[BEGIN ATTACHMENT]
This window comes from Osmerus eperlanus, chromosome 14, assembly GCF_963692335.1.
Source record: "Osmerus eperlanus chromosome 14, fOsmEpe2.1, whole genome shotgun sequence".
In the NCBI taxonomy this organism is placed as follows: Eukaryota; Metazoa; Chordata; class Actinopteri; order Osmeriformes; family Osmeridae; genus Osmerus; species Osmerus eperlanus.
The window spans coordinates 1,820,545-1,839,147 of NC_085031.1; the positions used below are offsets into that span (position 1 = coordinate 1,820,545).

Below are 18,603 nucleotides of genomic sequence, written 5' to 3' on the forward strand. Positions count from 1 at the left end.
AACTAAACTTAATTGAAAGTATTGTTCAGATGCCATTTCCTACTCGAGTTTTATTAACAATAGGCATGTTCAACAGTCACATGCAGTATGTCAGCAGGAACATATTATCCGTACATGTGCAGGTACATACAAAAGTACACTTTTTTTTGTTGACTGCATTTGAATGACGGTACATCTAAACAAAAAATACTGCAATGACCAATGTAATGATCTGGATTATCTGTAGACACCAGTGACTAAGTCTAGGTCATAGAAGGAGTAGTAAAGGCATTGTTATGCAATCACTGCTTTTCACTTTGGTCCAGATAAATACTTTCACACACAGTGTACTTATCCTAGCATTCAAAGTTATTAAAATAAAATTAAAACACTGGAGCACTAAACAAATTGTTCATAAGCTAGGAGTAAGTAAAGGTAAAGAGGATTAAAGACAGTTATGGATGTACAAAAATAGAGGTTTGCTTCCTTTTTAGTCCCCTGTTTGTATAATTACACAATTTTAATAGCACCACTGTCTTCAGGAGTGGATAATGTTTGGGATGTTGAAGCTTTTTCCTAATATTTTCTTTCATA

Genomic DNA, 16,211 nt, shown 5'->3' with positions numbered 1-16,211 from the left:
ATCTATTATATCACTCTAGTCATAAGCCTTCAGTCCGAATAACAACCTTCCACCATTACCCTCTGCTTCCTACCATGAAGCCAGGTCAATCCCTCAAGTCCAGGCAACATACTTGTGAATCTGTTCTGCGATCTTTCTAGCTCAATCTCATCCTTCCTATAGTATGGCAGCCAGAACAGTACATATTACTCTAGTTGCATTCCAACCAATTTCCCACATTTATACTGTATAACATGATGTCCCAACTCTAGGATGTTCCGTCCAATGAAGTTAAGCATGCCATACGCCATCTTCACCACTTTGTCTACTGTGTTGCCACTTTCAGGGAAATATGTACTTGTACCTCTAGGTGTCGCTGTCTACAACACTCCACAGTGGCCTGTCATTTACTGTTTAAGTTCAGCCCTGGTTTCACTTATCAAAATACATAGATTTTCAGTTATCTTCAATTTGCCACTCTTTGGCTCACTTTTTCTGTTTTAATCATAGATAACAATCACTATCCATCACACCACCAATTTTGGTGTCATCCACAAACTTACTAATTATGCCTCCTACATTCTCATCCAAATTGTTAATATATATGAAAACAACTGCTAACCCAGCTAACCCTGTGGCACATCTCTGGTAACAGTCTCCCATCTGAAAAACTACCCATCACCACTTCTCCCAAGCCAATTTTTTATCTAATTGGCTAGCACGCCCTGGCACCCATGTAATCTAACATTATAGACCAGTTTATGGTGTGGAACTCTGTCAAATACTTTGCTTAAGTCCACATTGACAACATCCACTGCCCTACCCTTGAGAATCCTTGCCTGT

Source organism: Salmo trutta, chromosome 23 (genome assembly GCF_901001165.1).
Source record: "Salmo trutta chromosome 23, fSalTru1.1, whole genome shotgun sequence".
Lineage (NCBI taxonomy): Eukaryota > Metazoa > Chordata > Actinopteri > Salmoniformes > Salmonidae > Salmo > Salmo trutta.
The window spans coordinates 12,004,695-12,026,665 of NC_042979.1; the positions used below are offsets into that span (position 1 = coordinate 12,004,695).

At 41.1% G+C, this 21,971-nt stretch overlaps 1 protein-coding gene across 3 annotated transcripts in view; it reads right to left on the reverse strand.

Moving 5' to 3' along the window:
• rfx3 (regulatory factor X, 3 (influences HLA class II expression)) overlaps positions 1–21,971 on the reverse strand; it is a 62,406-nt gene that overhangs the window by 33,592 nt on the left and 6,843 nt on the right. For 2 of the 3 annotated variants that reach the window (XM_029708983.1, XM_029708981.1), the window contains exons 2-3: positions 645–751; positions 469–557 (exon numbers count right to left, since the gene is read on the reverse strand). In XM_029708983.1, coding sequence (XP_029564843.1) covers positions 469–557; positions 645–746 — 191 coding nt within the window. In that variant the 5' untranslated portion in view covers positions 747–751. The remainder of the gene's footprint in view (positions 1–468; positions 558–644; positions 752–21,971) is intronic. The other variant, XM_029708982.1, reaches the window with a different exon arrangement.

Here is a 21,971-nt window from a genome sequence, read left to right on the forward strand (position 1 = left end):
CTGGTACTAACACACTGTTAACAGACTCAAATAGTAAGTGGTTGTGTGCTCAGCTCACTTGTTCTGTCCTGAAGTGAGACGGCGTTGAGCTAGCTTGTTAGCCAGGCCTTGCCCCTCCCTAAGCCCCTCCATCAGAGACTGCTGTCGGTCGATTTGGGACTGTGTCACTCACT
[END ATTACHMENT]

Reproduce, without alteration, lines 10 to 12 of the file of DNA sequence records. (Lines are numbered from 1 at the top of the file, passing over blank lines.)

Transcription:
Source record: "Salmo trutta chromosome 23, fSalTru1.1, whole genome shotgun sequence".
Lineage (NCBI taxonomy): Eukaryota > Metazoa > Chordata > Actinopteri > Salmoniformes > Salmonidae > Salmo > Salmo trutta.
The window spans coordinates 12,004,695-12,026,665 of NC_042979.1; the positions used below are offsets into that span (position 1 = coordinate 12,004,695).